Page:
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5 Links for Developer and IT Pros 3-23-12

  
  
  
5 3 23 12It's Friday and that means it's time for our weekly feature where we search the Web looking for 5 interesting, funny and poignant links for developers and IT Pros.

If you missed our other post this week, Judging the Best Mobile Travel Apps, please check it out. It discusses some of the better mobile travel apps based on a visit to a recent trade show.

Please consider subscribing if you like what you see here, and if you have something to say, please feel free to leave a comment and let us know what you think.

And without further delay, here we go with this week's links:

What Your Company Can Learn from How Startups Use Cloud Services - HP Input/Output

One of the true advantages of starting a company these days is that you can do so without the expense of creating your own data center. Instead you can start small using Amazon Web Services, RackSpace or a similar service then simply scale up as your business grows -- and more mature business could learn some lessons from this flexiblity.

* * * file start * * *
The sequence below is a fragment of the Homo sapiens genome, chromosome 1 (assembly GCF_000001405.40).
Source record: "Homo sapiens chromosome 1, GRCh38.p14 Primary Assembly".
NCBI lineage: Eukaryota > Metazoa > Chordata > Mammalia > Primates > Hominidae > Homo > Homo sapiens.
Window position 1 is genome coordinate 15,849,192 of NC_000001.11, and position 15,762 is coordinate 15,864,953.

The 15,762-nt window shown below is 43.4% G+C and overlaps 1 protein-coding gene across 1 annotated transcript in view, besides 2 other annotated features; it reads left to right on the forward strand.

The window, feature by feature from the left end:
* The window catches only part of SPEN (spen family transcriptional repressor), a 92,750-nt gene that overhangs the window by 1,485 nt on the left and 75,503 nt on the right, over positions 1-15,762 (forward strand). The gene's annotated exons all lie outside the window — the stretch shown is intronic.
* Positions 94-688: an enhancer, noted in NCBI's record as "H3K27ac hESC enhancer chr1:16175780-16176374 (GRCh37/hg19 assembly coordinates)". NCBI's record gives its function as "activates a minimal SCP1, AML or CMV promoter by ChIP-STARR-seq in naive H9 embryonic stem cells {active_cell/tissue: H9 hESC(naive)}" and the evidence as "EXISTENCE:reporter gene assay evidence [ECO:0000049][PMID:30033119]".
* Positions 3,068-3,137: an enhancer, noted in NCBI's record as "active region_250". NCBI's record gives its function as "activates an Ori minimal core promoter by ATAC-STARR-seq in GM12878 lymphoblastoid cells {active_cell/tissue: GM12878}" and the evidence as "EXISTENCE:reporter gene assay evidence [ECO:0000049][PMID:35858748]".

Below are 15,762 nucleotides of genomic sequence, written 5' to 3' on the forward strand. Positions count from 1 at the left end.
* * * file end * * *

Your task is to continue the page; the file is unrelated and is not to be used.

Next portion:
How it pays to assume you've been attacked - FierceCIO

With the increasing number of attacks from groups like Anonymous, one security expert suggests that you might as well assume you've been attacked because chances are you are going to be or your system is very likely being compromised right now.

Interest in HTML5 Growing Among Mobile Developers - PCWorld

A recent survey of mobile developers found that to nobody's surprise, more developers intend to be using HTML5 to create mobile apps, but many are worried about the fact that's it still not a finished standard, and that could lead to problems down the road.

Inception Explained in HTML5  - InceptionExplained.com

Hey, you want to see a cool HTML5 proof concept, check out this site, which uses some neat HTML5 tricks to explain the movie Inception.

How CodeYear.com Went Viral - Forbes.com.

When the 21 year old founder of CodeYear.com came up with the idea for CodeYear last December, he probably couldn't have imagined that he would have more than 400,000 participants within just 9 weeks with some high-powered invidiuals pushing it along. It shows that there is a desire to learn JavaScript.

Photo by Ron Miller. Used under Creative Commons Share Alike/Attribution License.
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